The Truancy Intervention Program (TIP) at the University of Wisconsin Oshkosh is not only providing volunteer opportunities for UW Oshkosh students but it’s also benefiting children in the community and supporting a national movement.
“The objective of the program is for UW Oshkosh students to connect with and provide support to high school students so that they stay in school,” said Pat Nichols, program supervisor.
January 2010 marks the ninth-annual National Mentoring Month, which aims to promote the rapid growth of mentoring by recruiting organizations like UW Oshkosh’s TIP.
Program manager Ruth Mauritz and AmeriCorps staff member Amanda Woodard lead UW Oshkosh’s team by placing mentors with truant high school children who are referred by social workers, counselors or Winnebago County.
“It’s a team effort in trying to address and solve issues children may have,” Woodard said of the staffs’ relationship with the Oshkosh Area School District, the Oshkosh Police Department and Winnebago County.
Trained mentors work with children at least once or twice a week in their designated study hall hour, providing help with homework and offering guidance and support.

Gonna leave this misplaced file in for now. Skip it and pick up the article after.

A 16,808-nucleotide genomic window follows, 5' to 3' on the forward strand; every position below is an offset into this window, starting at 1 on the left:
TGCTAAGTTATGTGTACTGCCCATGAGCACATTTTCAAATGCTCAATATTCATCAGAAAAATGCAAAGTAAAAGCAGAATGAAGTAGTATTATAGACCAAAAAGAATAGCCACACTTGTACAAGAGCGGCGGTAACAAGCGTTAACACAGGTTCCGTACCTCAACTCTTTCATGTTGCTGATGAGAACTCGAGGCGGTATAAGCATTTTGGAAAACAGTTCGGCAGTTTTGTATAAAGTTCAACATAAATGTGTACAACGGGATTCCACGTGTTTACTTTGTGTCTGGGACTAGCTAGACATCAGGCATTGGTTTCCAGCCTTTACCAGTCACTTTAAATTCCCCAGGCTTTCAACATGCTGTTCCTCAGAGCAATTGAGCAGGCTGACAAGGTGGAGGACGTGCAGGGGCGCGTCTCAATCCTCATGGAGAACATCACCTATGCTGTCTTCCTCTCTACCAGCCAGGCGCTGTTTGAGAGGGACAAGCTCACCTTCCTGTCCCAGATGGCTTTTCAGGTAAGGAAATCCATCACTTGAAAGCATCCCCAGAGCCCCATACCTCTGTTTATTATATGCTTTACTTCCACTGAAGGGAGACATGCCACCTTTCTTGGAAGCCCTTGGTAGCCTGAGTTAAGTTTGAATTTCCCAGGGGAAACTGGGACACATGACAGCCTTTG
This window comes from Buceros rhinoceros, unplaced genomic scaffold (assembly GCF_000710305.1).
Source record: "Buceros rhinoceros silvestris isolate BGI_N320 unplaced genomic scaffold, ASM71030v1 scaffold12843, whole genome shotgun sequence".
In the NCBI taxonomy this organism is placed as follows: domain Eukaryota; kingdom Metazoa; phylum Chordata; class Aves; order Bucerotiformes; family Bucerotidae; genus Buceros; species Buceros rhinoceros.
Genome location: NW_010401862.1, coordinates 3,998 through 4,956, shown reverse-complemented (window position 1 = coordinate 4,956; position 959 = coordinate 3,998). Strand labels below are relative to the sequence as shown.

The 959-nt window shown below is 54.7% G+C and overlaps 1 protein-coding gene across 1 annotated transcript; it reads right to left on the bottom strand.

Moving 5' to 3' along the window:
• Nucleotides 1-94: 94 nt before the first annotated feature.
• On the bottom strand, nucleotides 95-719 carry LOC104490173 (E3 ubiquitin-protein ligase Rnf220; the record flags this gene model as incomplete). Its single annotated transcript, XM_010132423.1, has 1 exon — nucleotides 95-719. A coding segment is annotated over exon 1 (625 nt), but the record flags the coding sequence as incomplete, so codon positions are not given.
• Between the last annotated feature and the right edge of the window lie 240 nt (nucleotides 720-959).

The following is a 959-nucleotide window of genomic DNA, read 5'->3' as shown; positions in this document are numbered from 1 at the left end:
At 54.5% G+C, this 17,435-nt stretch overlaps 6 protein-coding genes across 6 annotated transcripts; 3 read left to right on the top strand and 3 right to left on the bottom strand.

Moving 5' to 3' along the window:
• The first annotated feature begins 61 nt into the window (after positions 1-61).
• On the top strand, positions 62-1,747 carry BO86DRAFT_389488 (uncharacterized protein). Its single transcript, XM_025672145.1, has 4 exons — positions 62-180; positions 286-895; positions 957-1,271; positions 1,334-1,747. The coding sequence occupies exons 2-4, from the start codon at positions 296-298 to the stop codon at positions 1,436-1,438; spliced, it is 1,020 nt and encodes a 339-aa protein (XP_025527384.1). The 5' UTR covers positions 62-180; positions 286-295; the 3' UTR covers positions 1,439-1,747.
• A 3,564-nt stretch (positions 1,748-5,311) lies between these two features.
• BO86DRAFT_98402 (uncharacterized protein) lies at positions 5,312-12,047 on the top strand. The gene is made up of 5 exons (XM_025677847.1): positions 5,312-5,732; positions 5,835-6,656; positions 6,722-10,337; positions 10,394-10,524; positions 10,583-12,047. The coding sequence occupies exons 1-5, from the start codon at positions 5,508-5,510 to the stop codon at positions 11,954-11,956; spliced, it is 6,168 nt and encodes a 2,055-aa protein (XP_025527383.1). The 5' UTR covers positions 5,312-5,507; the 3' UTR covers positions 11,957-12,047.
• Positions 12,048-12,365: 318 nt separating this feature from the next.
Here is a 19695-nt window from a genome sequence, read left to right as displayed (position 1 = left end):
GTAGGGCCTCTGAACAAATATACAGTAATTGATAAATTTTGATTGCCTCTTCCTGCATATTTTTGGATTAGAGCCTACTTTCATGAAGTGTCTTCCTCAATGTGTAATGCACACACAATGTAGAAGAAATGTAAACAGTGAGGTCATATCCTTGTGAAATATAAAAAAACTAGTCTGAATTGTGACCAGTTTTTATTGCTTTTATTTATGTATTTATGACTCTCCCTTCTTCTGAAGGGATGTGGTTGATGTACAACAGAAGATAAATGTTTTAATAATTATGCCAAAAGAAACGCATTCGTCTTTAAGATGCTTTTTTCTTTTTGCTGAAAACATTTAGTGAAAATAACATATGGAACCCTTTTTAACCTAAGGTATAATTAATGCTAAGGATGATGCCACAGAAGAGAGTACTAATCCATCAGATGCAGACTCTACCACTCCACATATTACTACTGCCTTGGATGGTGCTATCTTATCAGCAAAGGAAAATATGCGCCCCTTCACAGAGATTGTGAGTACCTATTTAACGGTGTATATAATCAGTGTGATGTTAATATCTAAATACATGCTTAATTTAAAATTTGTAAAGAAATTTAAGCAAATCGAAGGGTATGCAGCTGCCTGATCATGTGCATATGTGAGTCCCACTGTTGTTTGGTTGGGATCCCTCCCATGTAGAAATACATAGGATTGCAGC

“The children really benefit from the one-on-one attention from mentors who also hold children accountable for their class attendance,” Woodard said.
Woodard added that the intervention gives children a positive chance to rectify their behavior, while learning from a UW Oshkosh role model.
While UW Oshkosh students can fill service requirements needed for their human service major by volunteering their time as mentors, they can also reap other benefits from the program.
“Students get great experience to put on their resume, they learn how to work with people and benefit by networking with social workers,” Woodard said. “And, most importantly, they are learning how to build a relationship with a troubled child, which isn’t always easy to do.”
For more information about UW Oshkosh’s Truancy Intervention Program, visit www.uwosh.edu/ccdet/community/tip/index.htm or contact Ruth Mauritz, firstname.lastname@example.org.